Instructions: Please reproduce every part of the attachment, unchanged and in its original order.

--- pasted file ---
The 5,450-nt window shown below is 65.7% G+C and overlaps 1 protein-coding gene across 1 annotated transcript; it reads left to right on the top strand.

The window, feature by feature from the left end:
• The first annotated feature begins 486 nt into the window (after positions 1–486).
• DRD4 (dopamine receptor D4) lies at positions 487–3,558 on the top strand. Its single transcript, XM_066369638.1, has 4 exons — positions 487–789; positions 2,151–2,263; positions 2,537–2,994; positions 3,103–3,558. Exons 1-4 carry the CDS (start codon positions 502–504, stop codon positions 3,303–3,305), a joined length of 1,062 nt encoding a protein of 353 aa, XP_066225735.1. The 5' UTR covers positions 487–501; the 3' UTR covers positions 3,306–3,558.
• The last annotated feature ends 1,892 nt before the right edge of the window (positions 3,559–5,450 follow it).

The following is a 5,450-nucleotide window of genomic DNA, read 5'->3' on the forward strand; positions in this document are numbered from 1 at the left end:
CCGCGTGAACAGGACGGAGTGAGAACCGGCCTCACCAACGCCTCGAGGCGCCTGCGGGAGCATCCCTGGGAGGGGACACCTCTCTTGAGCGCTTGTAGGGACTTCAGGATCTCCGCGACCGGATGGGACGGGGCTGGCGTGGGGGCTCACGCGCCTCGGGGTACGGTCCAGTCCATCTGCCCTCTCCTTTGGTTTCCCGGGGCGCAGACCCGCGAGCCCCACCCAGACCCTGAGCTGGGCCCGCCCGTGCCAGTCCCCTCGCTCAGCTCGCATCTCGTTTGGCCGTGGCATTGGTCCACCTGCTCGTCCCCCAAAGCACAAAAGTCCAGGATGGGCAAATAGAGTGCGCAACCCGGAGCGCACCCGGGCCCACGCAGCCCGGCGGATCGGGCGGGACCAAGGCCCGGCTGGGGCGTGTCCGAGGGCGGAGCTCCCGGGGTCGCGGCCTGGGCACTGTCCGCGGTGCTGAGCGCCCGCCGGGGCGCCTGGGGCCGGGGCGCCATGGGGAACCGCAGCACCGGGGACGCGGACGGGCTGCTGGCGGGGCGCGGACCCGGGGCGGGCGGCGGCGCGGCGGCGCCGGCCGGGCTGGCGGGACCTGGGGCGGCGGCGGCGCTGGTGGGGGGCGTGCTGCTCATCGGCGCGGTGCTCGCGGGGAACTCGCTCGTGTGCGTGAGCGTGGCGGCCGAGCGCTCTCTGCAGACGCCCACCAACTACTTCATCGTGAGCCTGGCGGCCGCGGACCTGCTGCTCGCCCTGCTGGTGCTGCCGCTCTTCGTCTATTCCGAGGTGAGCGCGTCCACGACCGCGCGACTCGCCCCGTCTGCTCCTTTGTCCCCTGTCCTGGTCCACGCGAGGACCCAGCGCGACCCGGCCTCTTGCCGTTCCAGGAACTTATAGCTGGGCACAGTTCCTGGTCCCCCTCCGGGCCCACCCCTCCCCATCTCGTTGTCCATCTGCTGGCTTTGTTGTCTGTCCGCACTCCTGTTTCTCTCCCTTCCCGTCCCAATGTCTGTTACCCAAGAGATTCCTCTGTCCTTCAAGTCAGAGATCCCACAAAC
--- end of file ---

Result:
The 5,450-nt window shown below is 65.7% G+C and overlaps 1 protein-coding gene across 1 annotated transcript; it reads left to right on the top strand.

The window, feature by feature from the left end:
• The first annotated feature begins 486 nt into the window (after positions 1–486).
• DRD4 (dopamine receptor D4) lies at positions 487–3,558 on the top strand. Its single transcript, XM_066369638.1, has 4 exons — positions 487–789; positions 2,151–2,263; positions 2,537–2,994; positions 3,103–3,558. Exons 1-4 carry the CDS (start codon positions 502–504, stop codon positions 3,303–3,305), a joined length of 1,062 nt encoding a protein of 353 aa, XP_066225735.1. The 5' UTR covers positions 487–501; the 3' UTR covers positions 3,306–3,558.
• The last annotated feature ends 1,892 nt before the right edge of the window (positions 3,559–5,450 follow it).

The following is a 5,450-nucleotide window of genomic DNA, read 5'->3' on the forward strand; positions in this document are numbered from 1 at the left end:
CCGCGTGAACAGGACGGAGTGAGAACCGGCCTCACCAACGCCTCGAGGCGCCTGCGGGAGCATCCCTGGGAGGGGACACCTCTCTTGAGCGCTTGTAGGGACTTCAGGATCTCCGCGACCGGATGGGACGGGGCTGGCGTGGGGGCTCACGCGCCTCGGGGTACGGTCCAGTCCATCTGCCCTCTCCTTTGGTTTCCCGGGGCGCAGACCCGCGAGCCCCACCCAGACCCTGAGCTGGGCCCGCCCGTGCCAGTCCCCTCGCTCAGCTCGCATCTCGTTTGGCCGTGGCATTGGTCCACCTGCTCGTCCCCCAAAGCACAAAAGTCCAGGATGGGCAAATAGAGTGCGCAACCCGGAGCGCACCCGGGCCCACGCAGCCCGGCGGATCGGGCGGGACCAAGGCCCGGCTGGGGCGTGTCCGAGGGCGGAGCTCCCGGGGTCGCGGCCTGGGCACTGTCCGCGGTGCTGAGCGCCCGCCGGGGCGCCTGGGGCCGGGGCGCCATGGGGAACCGCAGCACCGGGGACGCGGACGGGCTGCTGGCGGGGCGCGGACCCGGGGCGGGCGGCGGCGCGGCGGCGCCGGCCGGGCTGGCGGGACCTGGGGCGGCGGCGGCGCTGGTGGGGGGCGTGCTGCTCATCGGCGCGGTGCTCGCGGGGAACTCGCTCGTGTGCGTGAGCGTGGCGGCCGAGCGCTCTCTGCAGACGCCCACCAACTACTTCATCGTGAGCCTGGCGGCCGCGGACCTGCTGCTCGCCCTGCTGGTGCTGCCGCTCTTCGTCTATTCCGAGGTGAGCGCGTCCACGACCGCGCGACTCGCCCCGTCTGCTCCTTTGTCCCCTGTCCTGGTCCACGCGAGGACCCAGCGCGACCCGGCCTCTTGCCGTTCCAGGAACTTATAGCTGGGCACAGTTCCTGGTCCCCCTCCGGGCCCACCCCTCCCCATCTCGTTGTCCATCTGCTGGCTTTGTTGTCTGTCCGCACTCCTGTTTCTCTCCCTTCCCGTCCCAATGTCTGTTACCCAAGAGATTCCTCTGTCCTTCAAGTCAGAGATCCCACAAAC